to have done something [customarily] in the past. We used to go swimming in the lake before it became polluted. I used to eat nuts, but then I became allergic to them.
See also: used

*used to someone or something

Fig. accustomed to someone or something; familiar and comfortable with someone or something. (*Typically: be ~; become ~; get~.) I am used to eating better food than this. I am used to the doctor I have and I don't want to change.
See also: used

accustomed to

Used to something or someone; having the habit of doing something. For example, In Spain we gave up our usual schedule and became accustomed to eating dinner at 10 p.m. Professor Higgins in the musical My Fair Lady (1956) ruefully sang the song "I've Grown Accustomed to Her Face" after his protégé Eliza walked out on him. [Second half of 1400s]
See also: accustomed

it takes getting used to

One needs to become accustomed to something. For example, We've always had a small car, so driving a big van like this-well, it takes getting used to . This idiom employs used to in the sense of "accustomed to," a usage dating from the first half of the 1500s.
See also: get, take, used

used to

1. Accustomed or habituated to. This expression is often put as be or get used to , as in I'm not used to driving a manual-shift car, or She can't get used to calling him Dad. [Early 1500s]
2. Formerly. This sense is used with a following verb to indicate a past state, as in I used to ride my bicycle to the post office, or This used to be the best restaurant in town. [Late 1800s]
See also: used

use a ˌsledgehammer to crack a ˈnut

use more force than is necessary: It was a small and peaceful demonstration so I don’t know why there was such a big police presence. It was like using a sledgehammer to crack a nut.
See also: crack, nut, sledgehammer, use

better get used to it

phr. & comp. abb. It may be bad, but you should get used to it. Sorry you don’t like it. BGUTI. A: I am so not used to it! B: Better get used to it.
See also: better, get, used
References in classic literature ?
When I was a girl, I thought I was religious; I used to love God and prayer.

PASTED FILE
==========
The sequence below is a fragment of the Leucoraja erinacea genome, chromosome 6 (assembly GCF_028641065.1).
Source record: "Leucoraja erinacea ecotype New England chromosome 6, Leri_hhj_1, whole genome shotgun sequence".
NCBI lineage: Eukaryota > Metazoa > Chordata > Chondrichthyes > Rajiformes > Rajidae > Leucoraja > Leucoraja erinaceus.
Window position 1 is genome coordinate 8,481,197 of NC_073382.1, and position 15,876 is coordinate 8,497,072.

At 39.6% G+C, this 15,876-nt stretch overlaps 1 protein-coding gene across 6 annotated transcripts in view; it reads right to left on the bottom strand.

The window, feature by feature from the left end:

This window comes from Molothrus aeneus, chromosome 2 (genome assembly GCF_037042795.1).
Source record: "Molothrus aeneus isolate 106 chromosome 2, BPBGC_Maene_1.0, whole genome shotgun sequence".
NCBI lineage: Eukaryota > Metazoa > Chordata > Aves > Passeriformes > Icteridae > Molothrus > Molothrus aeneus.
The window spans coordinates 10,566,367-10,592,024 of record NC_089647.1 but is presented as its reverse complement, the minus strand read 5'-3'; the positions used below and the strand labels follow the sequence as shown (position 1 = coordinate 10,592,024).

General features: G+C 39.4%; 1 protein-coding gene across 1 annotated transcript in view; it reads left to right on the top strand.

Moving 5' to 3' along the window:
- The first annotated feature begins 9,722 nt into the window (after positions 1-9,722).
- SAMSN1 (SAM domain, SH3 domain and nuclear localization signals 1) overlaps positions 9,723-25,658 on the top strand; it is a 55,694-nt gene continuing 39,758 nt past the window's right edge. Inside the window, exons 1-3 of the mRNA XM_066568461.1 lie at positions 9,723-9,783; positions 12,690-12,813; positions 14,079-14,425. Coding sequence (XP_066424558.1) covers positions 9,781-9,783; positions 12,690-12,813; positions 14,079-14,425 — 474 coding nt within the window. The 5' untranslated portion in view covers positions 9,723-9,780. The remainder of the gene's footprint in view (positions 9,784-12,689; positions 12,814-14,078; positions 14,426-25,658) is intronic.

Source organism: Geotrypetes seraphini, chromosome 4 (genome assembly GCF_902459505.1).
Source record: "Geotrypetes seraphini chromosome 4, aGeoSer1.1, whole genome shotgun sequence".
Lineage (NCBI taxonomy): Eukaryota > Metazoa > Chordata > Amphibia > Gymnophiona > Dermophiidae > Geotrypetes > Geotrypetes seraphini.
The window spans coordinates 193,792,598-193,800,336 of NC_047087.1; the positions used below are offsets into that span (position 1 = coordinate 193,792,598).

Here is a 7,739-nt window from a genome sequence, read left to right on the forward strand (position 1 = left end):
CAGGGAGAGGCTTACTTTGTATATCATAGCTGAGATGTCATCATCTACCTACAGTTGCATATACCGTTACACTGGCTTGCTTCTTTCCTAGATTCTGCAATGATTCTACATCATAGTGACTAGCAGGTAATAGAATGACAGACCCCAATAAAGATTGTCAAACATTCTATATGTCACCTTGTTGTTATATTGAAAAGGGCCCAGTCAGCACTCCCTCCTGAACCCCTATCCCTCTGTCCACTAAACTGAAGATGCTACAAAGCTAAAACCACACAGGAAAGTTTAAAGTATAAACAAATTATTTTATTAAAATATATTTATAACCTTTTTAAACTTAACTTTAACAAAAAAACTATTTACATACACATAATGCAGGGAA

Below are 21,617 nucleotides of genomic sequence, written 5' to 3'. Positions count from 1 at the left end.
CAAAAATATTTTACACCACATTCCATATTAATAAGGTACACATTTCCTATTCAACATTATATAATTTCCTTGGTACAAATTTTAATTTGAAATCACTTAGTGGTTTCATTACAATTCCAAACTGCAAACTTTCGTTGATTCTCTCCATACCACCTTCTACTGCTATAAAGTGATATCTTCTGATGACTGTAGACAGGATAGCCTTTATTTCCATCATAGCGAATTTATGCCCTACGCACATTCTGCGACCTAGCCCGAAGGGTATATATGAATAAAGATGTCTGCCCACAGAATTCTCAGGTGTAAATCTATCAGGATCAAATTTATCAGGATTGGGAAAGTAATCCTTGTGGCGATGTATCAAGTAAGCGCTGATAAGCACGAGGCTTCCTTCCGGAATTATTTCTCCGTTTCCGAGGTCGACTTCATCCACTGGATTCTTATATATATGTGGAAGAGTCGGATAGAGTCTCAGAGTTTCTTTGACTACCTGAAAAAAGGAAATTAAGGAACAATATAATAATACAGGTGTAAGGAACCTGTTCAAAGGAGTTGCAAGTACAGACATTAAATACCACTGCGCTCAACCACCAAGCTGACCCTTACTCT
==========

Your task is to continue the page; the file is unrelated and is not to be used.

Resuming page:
I used to see the picture of him, over the altar, when I was a girl," said Cassy, her dark eyes fixing themselves in an expression of mournful reverie; "but, he isn't here
So I took the key of the house to the landlord, who was very glad to get it; and the beds were sent over to the King's Bench, except mine, for which a little room was hired outside the walls in the neighbourhood of that Institution, very much to my satisfaction, since the Micawbers and I had become too used to one another, in our troubles, to part.
I used to breakfast with them now, in virtue of some arrangement, of which I have forgotten the details.
And I used to leave bits of my frock on thorns here and there.
It used to come along a cart-track that was there and it looked like a boy.
Attics, says the dictionary, are "places where lumber is stored," and the world has used them to store a good deal of its lumber in at one time or another.
We used to keep our coal in the bottom part of the cupboard, and when any was wanted we had to climb over the bed, fill a shovelful, and then crawl back.
Sometimes on Sundays, if they were drunk enough, they used to throw her a penny or two, into the mud, and Marie would silently pick up the money.
The children used to pelt her with mud; so she begged to be taken on as assistant cowherd, but the cowherd would not have her.
In most cases the sewing-machine was not used, the clocks were so worthless that they did not keep correct time--and if they had, in nine cases out of ten there would have been no one in the family who could have told the time of day--while the organ, of course, was rarely used for want of a person who could play upon it.
More than once, while on my journeys, I found that there was no provision made in the house used for school purposes for heating the building during the winter, and consequently a fire had to be built in the yard, and teacher and pupils passed in and out of the house as they got cold or warm.
The Wizard of Oz, who used to be a humbug and knew no magic at all, has been taking lessons of Glinda, and I'm told he is getting to be a pretty good Wizard; but he is merely the assistant of the great Sorceress.
I keep remembering locoed horses I used to see on the range when I was a boy.
This is only one of the ways in which language may be used.